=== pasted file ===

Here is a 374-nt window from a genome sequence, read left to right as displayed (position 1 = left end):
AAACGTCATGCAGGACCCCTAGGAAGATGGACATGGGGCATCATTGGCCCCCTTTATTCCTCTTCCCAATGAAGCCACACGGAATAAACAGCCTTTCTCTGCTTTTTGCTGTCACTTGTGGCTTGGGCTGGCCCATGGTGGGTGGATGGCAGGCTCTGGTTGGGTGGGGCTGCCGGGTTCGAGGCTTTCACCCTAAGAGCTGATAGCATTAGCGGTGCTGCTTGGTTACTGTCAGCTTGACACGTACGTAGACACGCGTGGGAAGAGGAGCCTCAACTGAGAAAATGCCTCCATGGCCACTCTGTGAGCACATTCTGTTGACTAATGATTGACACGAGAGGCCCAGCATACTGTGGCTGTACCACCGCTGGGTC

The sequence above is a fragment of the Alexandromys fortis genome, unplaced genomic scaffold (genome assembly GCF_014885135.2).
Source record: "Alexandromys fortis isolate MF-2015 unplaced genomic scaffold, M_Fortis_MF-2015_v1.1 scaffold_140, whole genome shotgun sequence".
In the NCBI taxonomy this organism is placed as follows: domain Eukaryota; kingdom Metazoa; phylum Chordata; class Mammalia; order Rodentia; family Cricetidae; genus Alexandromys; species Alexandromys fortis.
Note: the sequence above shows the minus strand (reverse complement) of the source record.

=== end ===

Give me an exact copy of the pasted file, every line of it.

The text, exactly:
Here is a 374-nt window from a genome sequence, read left to right as displayed (position 1 = left end):
AAACGTCATGCAGGACCCCTAGGAAGATGGACATGGGGCATCATTGGCCCCCTTTATTCCTCTTCCCAATGAAGCCACACGGAATAAACAGCCTTTCTCTGCTTTTTGCTGTCACTTGTGGCTTGGGCTGGCCCATGGTGGGTGGATGGCAGGCTCTGGTTGGGTGGGGCTGCCGGGTTCGAGGCTTTCACCCTAAGAGCTGATAGCATTAGCGGTGCTGCTTGGTTACTGTCAGCTTGACACGTACGTAGACACGCGTGGGAAGAGGAGCCTCAACTGAGAAAATGCCTCCATGGCCACTCTGTGAGCACATTCTGTTGACTAATGATTGACACGAGAGGCCCAGCATACTGTGGCTGTACCACCGCTGGGTC

The sequence above is a fragment of the Alexandromys fortis genome, unplaced genomic scaffold (genome assembly GCF_014885135.2).
Source record: "Alexandromys fortis isolate MF-2015 unplaced genomic scaffold, M_Fortis_MF-2015_v1.1 scaffold_140, whole genome shotgun sequence".
In the NCBI taxonomy this organism is placed as follows: domain Eukaryota; kingdom Metazoa; phylum Chordata; class Mammalia; order Rodentia; family Cricetidae; genus Alexandromys; species Alexandromys fortis.
Note: the sequence above shows the minus strand (reverse complement) of the source record.